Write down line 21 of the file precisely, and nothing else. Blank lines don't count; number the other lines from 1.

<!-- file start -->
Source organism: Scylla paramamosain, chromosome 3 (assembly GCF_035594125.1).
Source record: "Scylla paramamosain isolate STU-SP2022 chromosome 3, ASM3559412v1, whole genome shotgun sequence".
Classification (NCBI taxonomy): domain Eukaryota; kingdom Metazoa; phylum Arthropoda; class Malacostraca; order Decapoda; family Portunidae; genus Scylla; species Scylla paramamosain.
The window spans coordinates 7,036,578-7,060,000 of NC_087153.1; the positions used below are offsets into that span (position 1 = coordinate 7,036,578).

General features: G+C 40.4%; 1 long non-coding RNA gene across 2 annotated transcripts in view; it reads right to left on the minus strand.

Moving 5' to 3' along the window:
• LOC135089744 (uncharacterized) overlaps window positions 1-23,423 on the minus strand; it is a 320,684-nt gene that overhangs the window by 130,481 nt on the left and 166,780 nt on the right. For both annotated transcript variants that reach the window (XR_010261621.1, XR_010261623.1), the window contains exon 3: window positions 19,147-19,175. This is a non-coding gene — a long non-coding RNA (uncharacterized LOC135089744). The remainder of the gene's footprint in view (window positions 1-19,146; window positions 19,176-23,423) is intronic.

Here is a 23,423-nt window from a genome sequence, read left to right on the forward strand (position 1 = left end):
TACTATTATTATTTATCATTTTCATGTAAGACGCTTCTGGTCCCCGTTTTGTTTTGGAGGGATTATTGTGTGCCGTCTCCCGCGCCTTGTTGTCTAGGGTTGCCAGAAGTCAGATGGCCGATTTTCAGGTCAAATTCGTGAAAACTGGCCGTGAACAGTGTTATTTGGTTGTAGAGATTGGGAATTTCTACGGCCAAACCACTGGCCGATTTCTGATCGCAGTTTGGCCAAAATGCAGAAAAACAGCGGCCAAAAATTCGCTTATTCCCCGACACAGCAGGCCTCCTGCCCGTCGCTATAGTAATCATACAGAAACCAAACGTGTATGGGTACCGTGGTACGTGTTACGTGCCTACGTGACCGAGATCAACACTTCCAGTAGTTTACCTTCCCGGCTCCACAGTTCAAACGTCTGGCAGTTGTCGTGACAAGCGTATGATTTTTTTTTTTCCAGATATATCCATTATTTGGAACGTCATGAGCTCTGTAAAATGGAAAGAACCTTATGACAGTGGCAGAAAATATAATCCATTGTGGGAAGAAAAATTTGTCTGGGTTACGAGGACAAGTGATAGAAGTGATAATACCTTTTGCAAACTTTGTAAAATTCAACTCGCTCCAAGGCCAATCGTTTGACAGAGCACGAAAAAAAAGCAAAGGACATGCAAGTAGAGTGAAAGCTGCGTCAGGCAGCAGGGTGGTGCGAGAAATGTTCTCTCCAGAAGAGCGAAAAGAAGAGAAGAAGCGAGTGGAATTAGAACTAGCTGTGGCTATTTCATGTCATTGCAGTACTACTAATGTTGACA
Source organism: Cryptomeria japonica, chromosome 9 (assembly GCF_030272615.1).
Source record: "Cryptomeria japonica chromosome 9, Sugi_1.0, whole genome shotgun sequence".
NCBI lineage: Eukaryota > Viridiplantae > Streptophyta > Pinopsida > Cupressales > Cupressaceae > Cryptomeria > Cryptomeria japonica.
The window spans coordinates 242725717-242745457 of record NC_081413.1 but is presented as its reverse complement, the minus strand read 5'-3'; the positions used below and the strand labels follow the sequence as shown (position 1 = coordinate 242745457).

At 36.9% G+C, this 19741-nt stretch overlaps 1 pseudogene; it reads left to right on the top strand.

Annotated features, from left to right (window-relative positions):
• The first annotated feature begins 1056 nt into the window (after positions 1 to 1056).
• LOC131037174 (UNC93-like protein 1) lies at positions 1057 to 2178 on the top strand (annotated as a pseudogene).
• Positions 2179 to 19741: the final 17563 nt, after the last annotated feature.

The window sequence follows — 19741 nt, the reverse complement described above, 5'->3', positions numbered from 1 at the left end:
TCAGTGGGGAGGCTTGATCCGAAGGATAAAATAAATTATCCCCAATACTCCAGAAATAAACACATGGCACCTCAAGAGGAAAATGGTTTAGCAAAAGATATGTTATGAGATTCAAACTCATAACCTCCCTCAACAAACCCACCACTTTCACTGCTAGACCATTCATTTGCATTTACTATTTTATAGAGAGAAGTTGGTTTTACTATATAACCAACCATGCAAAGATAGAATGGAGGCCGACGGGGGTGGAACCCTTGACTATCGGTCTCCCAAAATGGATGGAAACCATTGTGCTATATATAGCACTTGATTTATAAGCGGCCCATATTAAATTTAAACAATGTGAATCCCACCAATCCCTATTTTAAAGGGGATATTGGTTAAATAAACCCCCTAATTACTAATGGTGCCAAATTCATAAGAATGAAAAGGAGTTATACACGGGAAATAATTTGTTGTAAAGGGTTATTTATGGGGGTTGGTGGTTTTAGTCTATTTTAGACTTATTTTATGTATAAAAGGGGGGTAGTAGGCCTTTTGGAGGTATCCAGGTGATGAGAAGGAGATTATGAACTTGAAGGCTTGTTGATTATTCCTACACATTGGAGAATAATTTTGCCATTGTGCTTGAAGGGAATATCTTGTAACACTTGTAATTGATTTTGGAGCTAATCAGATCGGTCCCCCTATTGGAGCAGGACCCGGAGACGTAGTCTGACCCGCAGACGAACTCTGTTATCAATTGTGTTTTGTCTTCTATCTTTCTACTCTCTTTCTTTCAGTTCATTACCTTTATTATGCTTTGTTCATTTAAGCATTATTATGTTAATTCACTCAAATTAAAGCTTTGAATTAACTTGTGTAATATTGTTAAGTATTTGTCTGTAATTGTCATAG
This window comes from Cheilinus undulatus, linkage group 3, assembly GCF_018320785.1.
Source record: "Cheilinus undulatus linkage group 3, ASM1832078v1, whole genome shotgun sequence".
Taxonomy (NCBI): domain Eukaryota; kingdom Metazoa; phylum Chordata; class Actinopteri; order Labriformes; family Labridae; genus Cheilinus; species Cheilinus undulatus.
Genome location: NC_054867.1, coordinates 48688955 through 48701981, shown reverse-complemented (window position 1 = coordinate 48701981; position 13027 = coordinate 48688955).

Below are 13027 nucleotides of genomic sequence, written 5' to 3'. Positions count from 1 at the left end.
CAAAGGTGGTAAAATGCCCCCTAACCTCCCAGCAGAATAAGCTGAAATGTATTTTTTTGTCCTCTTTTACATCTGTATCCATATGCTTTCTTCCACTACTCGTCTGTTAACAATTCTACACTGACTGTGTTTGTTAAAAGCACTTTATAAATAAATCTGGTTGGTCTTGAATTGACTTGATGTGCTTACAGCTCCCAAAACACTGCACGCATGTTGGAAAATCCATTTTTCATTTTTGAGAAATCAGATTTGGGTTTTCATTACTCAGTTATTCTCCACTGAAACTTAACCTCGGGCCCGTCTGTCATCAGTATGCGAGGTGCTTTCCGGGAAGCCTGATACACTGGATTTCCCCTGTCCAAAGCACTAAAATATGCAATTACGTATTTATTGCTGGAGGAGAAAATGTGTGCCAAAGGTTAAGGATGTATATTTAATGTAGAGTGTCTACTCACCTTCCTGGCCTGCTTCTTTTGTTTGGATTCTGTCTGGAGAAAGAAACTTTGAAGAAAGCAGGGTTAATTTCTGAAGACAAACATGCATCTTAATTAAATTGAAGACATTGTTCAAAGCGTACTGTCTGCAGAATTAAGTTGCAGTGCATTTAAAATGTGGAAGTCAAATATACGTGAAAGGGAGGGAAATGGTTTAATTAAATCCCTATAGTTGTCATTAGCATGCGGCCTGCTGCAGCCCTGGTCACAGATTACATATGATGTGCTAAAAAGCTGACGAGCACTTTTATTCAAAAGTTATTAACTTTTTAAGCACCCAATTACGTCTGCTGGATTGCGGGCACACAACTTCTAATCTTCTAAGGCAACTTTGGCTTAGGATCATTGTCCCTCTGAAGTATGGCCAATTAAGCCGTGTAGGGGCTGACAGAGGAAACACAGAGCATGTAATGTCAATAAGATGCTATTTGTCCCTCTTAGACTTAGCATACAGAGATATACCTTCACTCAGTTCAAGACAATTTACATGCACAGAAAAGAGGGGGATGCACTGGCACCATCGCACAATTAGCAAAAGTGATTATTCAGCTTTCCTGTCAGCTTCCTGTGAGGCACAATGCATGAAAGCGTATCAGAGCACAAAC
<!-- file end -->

This window comes from Cheilinus undulatus, linkage group 3, assembly GCF_018320785.1.